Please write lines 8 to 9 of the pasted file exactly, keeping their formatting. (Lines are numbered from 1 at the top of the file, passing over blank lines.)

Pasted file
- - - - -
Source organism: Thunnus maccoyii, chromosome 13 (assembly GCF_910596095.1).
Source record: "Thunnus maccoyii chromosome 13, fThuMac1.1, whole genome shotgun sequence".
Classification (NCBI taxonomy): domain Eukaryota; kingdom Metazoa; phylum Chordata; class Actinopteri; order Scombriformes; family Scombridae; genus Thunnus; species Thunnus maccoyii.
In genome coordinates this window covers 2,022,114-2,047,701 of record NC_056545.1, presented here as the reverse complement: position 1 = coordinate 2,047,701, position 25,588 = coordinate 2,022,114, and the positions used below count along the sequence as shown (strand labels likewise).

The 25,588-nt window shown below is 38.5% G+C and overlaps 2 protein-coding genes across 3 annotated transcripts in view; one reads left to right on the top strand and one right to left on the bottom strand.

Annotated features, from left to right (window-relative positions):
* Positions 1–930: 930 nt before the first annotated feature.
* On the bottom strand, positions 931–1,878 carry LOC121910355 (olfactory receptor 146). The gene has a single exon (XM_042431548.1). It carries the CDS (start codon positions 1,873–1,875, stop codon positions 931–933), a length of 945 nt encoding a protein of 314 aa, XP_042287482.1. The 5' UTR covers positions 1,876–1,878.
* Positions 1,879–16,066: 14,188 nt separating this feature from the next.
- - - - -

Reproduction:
* On the bottom strand, positions 931–1,878 carry LOC121910355 (olfactory receptor 146). The gene has a single exon (XM_042431548.1). It carries the CDS (start codon positions 1,873–1,875, stop codon positions 931–933), a length of 945 nt encoding a protein of 314 aa, XP_042287482.1. The 5' UTR covers positions 1,876–1,878.
* Positions 1,879–16,066: 14,188 nt separating this feature from the next.